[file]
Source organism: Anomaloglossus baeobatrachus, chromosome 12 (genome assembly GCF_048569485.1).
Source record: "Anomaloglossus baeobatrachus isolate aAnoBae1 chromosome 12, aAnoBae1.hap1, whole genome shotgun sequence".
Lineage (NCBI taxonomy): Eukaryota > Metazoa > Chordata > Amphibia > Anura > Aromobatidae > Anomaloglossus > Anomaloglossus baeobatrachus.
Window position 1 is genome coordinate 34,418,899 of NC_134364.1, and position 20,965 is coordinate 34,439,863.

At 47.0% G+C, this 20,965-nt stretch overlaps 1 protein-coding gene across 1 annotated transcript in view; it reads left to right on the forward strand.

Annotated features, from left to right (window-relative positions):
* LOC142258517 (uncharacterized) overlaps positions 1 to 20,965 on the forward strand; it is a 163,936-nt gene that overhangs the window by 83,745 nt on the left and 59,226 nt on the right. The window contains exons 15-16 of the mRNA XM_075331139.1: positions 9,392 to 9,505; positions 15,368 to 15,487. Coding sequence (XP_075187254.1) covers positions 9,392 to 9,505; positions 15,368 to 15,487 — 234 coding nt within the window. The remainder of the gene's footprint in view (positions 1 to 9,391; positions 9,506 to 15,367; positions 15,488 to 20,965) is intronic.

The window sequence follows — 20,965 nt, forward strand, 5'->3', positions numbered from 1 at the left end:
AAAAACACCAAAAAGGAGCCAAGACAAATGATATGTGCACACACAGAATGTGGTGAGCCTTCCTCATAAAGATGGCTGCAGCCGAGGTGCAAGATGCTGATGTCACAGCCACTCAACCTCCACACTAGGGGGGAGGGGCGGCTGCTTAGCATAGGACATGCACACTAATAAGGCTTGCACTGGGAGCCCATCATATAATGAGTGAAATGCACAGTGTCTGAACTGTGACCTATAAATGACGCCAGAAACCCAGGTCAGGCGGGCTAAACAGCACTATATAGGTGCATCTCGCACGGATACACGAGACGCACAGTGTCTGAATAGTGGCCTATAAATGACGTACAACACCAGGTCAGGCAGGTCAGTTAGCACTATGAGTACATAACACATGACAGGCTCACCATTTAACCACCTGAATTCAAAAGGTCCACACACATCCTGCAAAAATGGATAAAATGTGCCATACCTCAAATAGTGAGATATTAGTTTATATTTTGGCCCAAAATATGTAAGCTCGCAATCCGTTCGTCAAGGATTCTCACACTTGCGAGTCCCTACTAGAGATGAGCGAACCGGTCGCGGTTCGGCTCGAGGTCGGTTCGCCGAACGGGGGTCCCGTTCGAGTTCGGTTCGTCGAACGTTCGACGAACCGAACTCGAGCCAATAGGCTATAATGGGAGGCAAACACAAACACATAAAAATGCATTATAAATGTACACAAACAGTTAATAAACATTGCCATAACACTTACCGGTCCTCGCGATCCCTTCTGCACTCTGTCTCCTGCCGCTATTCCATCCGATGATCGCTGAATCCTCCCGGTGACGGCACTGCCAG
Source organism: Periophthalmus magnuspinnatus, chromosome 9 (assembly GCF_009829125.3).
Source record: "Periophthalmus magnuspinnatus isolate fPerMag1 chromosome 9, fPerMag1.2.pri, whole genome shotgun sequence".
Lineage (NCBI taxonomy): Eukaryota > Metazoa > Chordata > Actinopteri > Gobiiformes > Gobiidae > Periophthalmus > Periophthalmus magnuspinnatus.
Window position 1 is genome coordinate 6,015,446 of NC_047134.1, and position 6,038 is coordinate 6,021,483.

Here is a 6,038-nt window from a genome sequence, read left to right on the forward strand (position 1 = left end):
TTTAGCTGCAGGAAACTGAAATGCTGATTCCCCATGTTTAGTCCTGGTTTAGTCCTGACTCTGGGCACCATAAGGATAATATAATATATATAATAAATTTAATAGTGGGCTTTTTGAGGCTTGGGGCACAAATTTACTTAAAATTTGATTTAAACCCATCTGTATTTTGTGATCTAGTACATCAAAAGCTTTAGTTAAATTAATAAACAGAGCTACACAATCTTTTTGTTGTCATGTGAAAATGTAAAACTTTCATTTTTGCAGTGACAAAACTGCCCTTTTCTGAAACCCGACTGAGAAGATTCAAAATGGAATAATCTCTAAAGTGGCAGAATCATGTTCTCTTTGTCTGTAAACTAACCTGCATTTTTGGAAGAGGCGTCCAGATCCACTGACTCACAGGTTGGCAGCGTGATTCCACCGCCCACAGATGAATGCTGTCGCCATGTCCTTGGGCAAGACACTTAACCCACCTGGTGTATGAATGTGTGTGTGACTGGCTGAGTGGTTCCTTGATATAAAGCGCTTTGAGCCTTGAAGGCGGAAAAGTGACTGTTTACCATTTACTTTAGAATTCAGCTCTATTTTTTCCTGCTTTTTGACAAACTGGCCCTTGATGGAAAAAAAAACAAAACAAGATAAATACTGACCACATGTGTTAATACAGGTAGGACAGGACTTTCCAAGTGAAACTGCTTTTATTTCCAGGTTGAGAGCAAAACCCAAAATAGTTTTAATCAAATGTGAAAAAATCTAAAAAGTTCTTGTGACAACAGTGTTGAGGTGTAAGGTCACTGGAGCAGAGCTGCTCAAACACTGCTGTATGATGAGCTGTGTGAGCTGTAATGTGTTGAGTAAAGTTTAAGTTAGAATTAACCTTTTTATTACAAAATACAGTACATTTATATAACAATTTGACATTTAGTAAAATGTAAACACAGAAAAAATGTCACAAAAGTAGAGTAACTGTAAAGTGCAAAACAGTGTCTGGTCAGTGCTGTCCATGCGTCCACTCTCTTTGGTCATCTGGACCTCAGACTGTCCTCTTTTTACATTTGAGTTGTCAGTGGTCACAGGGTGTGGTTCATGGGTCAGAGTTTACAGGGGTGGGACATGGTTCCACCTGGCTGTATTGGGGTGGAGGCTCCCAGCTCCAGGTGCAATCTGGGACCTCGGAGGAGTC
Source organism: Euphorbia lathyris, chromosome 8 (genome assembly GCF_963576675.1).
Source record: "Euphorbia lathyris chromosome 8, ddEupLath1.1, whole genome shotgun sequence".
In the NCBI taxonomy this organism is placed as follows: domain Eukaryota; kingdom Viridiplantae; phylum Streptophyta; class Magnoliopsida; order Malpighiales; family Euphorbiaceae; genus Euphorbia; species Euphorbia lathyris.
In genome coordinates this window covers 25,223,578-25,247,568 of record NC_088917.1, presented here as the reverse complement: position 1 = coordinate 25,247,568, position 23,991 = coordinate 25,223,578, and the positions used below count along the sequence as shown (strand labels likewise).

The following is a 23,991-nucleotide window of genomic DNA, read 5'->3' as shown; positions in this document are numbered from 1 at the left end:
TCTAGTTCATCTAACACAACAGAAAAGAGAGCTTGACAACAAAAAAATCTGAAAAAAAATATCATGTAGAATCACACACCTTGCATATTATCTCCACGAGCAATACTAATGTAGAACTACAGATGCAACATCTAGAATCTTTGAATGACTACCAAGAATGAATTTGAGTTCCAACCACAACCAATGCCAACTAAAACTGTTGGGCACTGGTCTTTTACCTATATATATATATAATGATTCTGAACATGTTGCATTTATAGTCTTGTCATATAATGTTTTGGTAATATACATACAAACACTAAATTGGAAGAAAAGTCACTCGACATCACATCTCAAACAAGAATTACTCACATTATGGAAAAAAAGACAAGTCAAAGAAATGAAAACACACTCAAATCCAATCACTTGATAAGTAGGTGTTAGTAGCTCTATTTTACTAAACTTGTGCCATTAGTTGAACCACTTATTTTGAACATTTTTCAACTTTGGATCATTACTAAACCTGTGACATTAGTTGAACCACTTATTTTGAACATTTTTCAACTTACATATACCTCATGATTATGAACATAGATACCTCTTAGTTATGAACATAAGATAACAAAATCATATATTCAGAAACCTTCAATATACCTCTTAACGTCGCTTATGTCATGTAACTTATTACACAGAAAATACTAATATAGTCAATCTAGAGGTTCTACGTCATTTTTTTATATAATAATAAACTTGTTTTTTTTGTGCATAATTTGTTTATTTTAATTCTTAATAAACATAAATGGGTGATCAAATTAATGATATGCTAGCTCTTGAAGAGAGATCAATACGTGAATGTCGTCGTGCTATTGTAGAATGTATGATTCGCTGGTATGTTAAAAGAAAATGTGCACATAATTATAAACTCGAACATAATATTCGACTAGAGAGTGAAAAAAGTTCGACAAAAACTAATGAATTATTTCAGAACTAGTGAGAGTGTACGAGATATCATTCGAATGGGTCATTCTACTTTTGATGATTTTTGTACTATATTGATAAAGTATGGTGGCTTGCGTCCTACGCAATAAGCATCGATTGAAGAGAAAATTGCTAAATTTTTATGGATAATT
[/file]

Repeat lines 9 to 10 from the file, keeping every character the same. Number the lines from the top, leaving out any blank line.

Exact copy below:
AAAAACACCAAAAAGGAGCCAAGACAAATGATATGTGCACACACAGAATGTGGTGAGCCTTCCTCATAAAGATGGCTGCAGCCGAGGTGCAAGATGCTGATGTCACAGCCACTCAACCTCCACACTAGGGGGGAGGGGCGGCTGCTTAGCATAGGACATGCACACTAATAAGGCTTGCACTGGGAGCCCATCATATAATGAGTGAAATGCACAGTGTCTGAACTGTGACCTATAAATGACGCCAGAAACCCAGGTCAGGCGGGCTAAACAGCACTATATAGGTGCATCTCGCACGGATACACGAGACGCACAGTGTCTGAATAGTGGCCTATAAATGACGTACAACACCAGGTCAGGCAGGTCAGTTAGCACTATGAGTACATAACACATGACAGGCTCACCATTTAACCACCTGAATTCAAAAGGTCCACACACATCCTGCAAAAATGGATAAAATGTGCCATACCTCAAATAGTGAGATATTAGTTTATATTTTGGCCCAAAATATGTAAGCTCGCAATCCGTTCGTCAAGGATTCTCACACTTGCGAGTCCCTACTAGAGATGAGCGAACCGGTCGCGGTTCGGCTCGAGGTCGGTTCGCCGAACGGGGGTCCCGTTCGAGTTCGGTTCGTCGAACGTTCGACGAACCGAACTCGAGCCAATAGGCTATAATGGGAGGCAAACACAAACACATAAAAATGCATTATAAATGTACACAAACAGTTAATAAACATTGCCATAACACTTACCGGTCCTCGCGATCCCTTCTGCACTCTGTCTCCTGCCGCTATTCCATCCGATGATCGCTGAATCCTCCCGGTGACGGCACTGCCAG
Source organism: Periophthalmus magnuspinnatus, chromosome 9 (assembly GCF_009829125.3).